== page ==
In an August 18 letter, the Department of the Interior asked the National Academies of Sciences, Engineering, and Medicine to cease all work on a study examining the health risks for Central Appalachian residents living near surface coal mines. Interior had announced its support of the study last August under the Obama administration, allocating $1 million for two years of research.
“West Virginia asked us in the federal government for help,” the department said in an August 3 statement. “We wanted to do the best we could for the people, so we brought the National Academy of Sciences on board because they are one of the world’s most reputable scientific organizations. Good things happen when we work together.”
A 2011 study from the University of Nevada found that areas near mountaintop removal mines, a form of surface mining, experienced higher mortality rates than other Appalachian counties, which researchers attributed both to the region’s extreme poverty and the environmental factors associated with mountaintop removal.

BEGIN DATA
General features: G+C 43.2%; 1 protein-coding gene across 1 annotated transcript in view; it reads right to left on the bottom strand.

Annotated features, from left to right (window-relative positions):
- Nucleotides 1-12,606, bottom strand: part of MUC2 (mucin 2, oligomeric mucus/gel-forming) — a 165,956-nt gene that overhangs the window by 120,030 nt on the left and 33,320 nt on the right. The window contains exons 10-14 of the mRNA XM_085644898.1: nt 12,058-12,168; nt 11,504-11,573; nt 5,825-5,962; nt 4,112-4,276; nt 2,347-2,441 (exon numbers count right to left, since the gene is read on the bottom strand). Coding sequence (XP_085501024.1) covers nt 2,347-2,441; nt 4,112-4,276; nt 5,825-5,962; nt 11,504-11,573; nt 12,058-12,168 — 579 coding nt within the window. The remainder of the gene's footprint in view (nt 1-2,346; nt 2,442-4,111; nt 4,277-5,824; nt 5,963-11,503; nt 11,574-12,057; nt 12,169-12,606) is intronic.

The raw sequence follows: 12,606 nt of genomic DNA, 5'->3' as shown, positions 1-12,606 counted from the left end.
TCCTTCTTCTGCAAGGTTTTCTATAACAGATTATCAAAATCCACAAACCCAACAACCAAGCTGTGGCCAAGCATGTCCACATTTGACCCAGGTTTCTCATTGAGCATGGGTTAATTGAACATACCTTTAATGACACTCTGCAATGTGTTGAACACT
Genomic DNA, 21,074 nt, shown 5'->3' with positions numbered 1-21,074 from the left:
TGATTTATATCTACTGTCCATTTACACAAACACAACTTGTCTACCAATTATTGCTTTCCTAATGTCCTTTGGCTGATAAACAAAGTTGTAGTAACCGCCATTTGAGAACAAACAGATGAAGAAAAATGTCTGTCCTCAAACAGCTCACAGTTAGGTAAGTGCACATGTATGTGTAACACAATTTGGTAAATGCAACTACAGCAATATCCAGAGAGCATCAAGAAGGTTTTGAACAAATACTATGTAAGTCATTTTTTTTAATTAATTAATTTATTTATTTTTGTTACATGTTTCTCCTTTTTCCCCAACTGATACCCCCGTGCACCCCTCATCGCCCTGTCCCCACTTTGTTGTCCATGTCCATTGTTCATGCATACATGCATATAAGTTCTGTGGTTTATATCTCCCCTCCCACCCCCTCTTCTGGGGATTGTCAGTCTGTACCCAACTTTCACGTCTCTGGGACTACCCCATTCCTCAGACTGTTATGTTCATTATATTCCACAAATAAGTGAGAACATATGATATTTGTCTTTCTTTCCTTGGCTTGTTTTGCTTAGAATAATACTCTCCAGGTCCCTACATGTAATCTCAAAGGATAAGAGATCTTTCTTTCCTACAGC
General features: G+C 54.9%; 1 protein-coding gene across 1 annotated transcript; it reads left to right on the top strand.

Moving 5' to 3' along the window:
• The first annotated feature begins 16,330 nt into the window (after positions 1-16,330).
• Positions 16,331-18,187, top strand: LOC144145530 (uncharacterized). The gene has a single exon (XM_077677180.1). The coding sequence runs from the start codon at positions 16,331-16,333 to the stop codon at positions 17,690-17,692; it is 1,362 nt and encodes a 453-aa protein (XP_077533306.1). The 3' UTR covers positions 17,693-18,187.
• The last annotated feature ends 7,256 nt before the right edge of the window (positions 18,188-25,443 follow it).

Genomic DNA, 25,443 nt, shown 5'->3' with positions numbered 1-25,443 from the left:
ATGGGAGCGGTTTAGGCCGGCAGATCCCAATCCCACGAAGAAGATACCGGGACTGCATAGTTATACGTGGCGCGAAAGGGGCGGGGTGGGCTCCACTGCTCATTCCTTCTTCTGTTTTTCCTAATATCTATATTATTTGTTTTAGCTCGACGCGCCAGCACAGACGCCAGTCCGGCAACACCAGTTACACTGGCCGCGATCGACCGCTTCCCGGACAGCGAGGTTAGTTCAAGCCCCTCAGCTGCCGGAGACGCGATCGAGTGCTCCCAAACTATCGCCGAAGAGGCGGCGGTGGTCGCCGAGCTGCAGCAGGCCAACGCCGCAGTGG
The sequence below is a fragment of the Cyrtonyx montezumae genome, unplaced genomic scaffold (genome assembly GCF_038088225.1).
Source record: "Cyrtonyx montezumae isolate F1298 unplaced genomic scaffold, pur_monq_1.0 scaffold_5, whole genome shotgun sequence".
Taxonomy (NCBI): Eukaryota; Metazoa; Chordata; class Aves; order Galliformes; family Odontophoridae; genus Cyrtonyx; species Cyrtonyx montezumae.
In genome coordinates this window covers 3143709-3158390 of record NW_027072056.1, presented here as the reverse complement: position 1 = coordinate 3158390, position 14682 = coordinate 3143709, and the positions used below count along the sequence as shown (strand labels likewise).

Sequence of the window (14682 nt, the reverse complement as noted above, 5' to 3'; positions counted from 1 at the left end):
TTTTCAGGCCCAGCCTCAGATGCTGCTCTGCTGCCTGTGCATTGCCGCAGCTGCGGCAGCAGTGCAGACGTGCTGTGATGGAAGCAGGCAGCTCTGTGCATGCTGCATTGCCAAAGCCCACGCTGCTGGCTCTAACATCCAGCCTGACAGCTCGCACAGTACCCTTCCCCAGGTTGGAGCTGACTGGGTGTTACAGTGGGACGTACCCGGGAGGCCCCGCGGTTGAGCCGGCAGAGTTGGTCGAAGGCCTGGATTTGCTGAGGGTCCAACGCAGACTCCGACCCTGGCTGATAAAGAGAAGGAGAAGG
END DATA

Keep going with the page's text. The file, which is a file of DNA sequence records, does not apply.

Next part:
The Academies’ study is not the only Appalachia-related program on the chopping block. Trump’s 2018 budget proposal would cut funds to the Appalachian Regional Commission and U.S. Economic Development Administration, two government programs that aim to improve economies in Appalachia that have been wounded by the coal industry’s decline. His budget also proposes to decrease funding for job training and employment services grants for the region, which voted for Trump in droves.